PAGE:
So, with that long-winded title, we come to what is, to my knowledge, the first Star Wars comic review at Bureau42. If I’m wrong, I apologize. This review is of the first omnibus volume from Dark Horse comics of their X-Wing: Rogue Squadron series.
Title: Star Wars Omnibus – X-Wing Rogue Squadron: Volume 1
Contains X-Wing: Rogue Leader, X-Wing Rogue Squadron: The Rebel Opposition, X-Wing Rogue Squadron: The Phantom Affair.
Story by Michael A. Stackpole
X-Wing Rogue Leader
Script: Haen Blackman
Art: Tomas Giorello
Colors: Michael Atiyeh
Letters: Michael David Thomas
X-Wing Rogue Squadron: The Rebel Opposition
Script: Mike Baron
Pencils: Allen Nunis
Ink: Andy Mushynsky
Colors: Dave Nestelle
Letters: Steve Dutro
X-Wing Rogue Squadron: The Phantom Affair
Script by Darko Macan
Art by Edvin Biukovic, Gary Erskine, John Nadeau & Jordi Ensign
Letters by Evid Biukovic, Dave Cooper and Annie Parkhouse
Colors by Dave Nestelle
Following the events of the Battle of Endor, the Rebel Alliance’s Rogue Squadron is tasked with many special operations missions to continue the fight against the Imperial Remnant…
(In Rogue Leader)
Luke Skywalker & Rogue Squadron are sent to the Corellian system to evaluate the state of the system, and the Empire’s presence.
(In The Rebel Opposition)
The Rogues are assigned to escort a food convoy to Mylrrst, only to be ambushed by the Imperials at Cilpar, and to discover that their contact on the Cilpar has gone to ground, and rumors are circulating that the local Alliance group has joined up with the Empire…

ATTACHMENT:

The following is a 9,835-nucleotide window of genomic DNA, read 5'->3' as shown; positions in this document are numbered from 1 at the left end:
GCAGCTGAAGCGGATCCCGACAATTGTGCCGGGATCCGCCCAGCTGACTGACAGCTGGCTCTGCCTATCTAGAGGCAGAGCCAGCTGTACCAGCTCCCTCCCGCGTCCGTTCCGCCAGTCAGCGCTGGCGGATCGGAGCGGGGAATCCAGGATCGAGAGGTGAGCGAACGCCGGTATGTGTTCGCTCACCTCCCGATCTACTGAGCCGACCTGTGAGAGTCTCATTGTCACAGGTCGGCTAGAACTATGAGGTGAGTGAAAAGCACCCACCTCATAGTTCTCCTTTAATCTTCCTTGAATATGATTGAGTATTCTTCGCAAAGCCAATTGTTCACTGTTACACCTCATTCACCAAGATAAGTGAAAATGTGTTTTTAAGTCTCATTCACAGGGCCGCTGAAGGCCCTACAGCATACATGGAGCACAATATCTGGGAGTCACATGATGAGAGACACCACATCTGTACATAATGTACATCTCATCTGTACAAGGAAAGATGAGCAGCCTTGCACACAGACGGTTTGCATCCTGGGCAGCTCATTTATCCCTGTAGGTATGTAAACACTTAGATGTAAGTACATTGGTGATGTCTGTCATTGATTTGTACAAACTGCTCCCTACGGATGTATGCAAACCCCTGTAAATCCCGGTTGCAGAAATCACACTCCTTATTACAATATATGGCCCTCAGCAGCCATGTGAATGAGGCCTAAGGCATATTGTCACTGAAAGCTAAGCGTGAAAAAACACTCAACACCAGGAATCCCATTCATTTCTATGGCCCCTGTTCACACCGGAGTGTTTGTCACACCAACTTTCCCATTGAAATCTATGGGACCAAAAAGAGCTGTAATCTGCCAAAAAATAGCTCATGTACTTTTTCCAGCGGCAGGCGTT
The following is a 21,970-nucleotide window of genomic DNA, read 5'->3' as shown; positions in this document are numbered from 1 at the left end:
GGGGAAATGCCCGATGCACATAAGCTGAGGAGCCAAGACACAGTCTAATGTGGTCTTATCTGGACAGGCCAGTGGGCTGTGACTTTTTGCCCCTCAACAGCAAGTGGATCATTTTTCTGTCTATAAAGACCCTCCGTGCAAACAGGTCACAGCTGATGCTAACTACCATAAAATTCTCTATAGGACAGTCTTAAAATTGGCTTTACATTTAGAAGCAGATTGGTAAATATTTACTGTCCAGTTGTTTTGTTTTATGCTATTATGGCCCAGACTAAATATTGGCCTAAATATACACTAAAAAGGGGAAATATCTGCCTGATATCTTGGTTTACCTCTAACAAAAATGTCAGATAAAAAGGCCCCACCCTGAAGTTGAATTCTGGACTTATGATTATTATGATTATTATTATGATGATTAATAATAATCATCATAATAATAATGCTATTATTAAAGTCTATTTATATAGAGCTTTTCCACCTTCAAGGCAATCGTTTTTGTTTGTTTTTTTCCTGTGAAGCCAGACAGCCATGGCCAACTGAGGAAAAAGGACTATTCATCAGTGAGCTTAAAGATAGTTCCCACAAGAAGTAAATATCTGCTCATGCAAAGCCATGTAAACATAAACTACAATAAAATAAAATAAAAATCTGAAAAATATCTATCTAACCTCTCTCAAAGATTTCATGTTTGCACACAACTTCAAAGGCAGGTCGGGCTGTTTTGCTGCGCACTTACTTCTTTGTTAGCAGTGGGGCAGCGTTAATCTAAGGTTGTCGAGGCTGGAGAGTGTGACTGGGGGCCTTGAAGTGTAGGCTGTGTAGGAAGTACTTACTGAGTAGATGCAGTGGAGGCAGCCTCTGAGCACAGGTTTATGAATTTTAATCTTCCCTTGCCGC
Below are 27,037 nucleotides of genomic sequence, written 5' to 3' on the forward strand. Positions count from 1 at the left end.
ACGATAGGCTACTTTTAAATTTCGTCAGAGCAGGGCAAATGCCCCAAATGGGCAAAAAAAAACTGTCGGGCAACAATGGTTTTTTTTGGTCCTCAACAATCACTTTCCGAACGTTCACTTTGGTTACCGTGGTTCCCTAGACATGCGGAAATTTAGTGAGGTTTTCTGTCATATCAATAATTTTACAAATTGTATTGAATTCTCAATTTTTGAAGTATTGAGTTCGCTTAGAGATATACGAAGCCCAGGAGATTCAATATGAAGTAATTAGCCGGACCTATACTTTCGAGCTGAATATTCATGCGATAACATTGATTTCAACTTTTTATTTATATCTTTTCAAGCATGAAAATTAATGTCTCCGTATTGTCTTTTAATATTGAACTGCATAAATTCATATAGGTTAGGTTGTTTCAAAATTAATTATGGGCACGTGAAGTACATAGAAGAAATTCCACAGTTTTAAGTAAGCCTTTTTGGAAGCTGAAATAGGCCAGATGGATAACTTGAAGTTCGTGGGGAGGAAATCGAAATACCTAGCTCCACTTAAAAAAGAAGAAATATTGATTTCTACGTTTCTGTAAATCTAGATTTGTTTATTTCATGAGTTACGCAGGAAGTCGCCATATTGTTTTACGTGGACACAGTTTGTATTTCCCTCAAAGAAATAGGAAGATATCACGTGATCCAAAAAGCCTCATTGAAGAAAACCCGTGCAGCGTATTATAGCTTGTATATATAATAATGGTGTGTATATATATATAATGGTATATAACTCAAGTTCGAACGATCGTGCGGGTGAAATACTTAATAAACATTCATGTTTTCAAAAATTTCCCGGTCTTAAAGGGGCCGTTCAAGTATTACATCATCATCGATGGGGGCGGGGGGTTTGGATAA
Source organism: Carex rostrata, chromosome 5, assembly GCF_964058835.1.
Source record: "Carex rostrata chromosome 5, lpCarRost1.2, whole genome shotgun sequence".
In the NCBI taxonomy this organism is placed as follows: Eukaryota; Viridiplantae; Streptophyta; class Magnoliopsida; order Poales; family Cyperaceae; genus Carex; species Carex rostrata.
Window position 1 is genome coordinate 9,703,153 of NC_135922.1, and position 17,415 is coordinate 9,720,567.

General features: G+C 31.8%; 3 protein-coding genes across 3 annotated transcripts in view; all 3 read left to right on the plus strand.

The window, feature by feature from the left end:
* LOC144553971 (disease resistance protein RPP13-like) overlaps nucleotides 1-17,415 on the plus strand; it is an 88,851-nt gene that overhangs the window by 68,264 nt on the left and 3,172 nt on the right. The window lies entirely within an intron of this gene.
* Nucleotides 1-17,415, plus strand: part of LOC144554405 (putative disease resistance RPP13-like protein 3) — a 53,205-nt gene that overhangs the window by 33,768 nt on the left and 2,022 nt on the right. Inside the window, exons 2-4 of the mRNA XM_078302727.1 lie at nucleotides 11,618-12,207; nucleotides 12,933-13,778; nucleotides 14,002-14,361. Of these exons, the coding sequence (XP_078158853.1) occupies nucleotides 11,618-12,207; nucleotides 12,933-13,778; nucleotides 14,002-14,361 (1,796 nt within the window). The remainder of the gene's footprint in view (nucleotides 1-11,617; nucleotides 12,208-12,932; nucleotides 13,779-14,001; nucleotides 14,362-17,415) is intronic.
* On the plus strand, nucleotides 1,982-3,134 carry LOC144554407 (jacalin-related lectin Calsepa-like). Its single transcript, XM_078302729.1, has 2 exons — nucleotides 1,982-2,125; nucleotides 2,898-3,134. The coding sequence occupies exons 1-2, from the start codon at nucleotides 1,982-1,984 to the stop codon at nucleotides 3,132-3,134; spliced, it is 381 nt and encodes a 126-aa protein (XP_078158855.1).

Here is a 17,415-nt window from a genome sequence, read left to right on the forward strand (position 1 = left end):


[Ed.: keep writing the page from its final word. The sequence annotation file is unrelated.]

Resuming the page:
(In The Phantom Affair)
The Rogues are sent to Mylrrst to negotiate with the local government for control of a powerful weapon being developed there. However, the Empire has sent their own delegation, lead by a man that Wedge has a long history with…
I’d say that The Phantom Affair is the best of the bunch. The story has more humor to it than the other installments of the series, as well as the introduction of Mirax Terrik. The story’s plot point is possibly more hard SF than most other Star Wars stories as well – being that the device is basically a black hole generator.
The Rebel Opposition got a bit too convoluted, in my opinion (The Imperials have a mole amongst the Rebels, and the Rogues end up having one of their own become a mole with the Imps, etc.).
This is a Star Wars comic – no nudity, no graphic violence.
Originality: I can’t say these stories cover entirely new ground for Star Wars comics in general, though they certainly would have at the time (particularly considering the comic’s focus on supporting characters from the films, plus a lot of new characters). 4 out of 6.
Artwork: The artwork is generally good, with the colors and art in The Rebel Opposition in particular being very close to the old Marvel Star Wars comics (which makes sense, Nunis was an artist on those comics). 4 out of 6.
Story: The Rebel Opposition‘s story feels a bit more convoluted than I’d like. Now, it’s not that I don’t like convoluted stories – it’s just that the time given to the story doesn’t quite give the time the story’s plot contortions need, so it feels convoluted and contrived, instead of occurring naturally. Otherwise the other two stories are fine. 3 out of 6.
Characterization: They do a pretty good job of fleshing out Wedge’s backstory, as well as setting up the personalities of most of the new Rogues, as well as other new supporting characters, like Mirax Terrick (who is one of my favorite of the new characters so far). 4 out of 6.
Emotional Response: Maybe because this story features a lot of new characters and supporting cast from the films, this story gets much more of an emotional impact than Star Wars comics that feature more recognizable characters (like Luke, Han, Leia, or Lando). 4 out of 6.
Flow: 6 out of 6.
Overall: This is probably one of the best Star Wars comics I’ve read thus far. 5 out of 6.
In Total, Star Wars Omnibus: X-Wing Rogue Squadron Volume 1 gets 30 out of 42.